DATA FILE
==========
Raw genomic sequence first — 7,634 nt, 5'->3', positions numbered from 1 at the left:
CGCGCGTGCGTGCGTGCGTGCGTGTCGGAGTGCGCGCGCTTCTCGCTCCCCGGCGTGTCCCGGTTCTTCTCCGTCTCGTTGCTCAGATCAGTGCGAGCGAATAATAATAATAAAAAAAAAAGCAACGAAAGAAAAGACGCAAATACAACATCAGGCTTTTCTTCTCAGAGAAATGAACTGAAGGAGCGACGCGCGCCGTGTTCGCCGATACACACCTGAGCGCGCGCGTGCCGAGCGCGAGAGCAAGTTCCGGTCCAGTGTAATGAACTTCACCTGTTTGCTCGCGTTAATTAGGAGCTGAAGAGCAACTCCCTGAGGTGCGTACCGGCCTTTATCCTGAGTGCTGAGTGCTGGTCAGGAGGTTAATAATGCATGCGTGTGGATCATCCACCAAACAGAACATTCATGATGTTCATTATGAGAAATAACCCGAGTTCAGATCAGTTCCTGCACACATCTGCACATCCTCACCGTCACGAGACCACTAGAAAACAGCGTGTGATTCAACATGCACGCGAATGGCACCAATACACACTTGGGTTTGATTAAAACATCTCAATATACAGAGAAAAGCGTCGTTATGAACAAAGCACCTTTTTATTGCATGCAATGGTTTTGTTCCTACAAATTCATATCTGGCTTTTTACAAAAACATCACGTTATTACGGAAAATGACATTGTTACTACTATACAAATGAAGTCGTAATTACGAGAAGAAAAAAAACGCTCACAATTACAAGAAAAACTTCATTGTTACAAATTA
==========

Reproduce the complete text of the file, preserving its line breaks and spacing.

Raw genomic sequence first — 7,634 nt, 5'->3', positions numbered from 1 at the left:
CGCGCGTGCGTGCGTGCGTGCGTGTCGGAGTGCGCGCGCTTCTCGCTCCCCGGCGTGTCCCGGTTCTTCTCCGTCTCGTTGCTCAGATCAGTGCGAGCGAATAATAATAATAAAAAAAAAAGCAACGAAAGAAAAGACGCAAATACAACATCAGGCTTTTCTTCTCAGAGAAATGAACTGAAGGAGCGACGCGCGCCGTGTTCGCCGATACACACCTGAGCGCGCGCGTGCCGAGCGCGAGAGCAAGTTCCGGTCCAGTGTAATGAACTTCACCTGTTTGCTCGCGTTAATTAGGAGCTGAAGAGCAACTCCCTGAGGTGCGTACCGGCCTTTATCCTGAGTGCTGAGTGCTGGTCAGGAGGTTAATAATGCATGCGTGTGGATCATCCACCAAACAGAACATTCATGATGTTCATTATGAGAAATAACCCGAGTTCAGATCAGTTCCTGCACACATCTGCACATCCTCACCGTCACGAGACCACTAGAAAACAGCGTGTGATTCAACATGCACGCGAATGGCACCAATACACACTTGGGTTTGATTAAAACATCTCAATATACAGAGAAAAGCGTCGTTATGAACAAAGCACCTTTTTATTGCATGCAATGGTTTTGTTCCTACAAATTCATATCTGGCTTTTTACAAAAACATCACGTTATTACGGAAAATGACATTGTTACTACTATACAAATGAAGTCGTAATTACGAGAAGAAAAAAAACGCTCACAATTACAAGAAAAACTTCATTGTTACAAATTA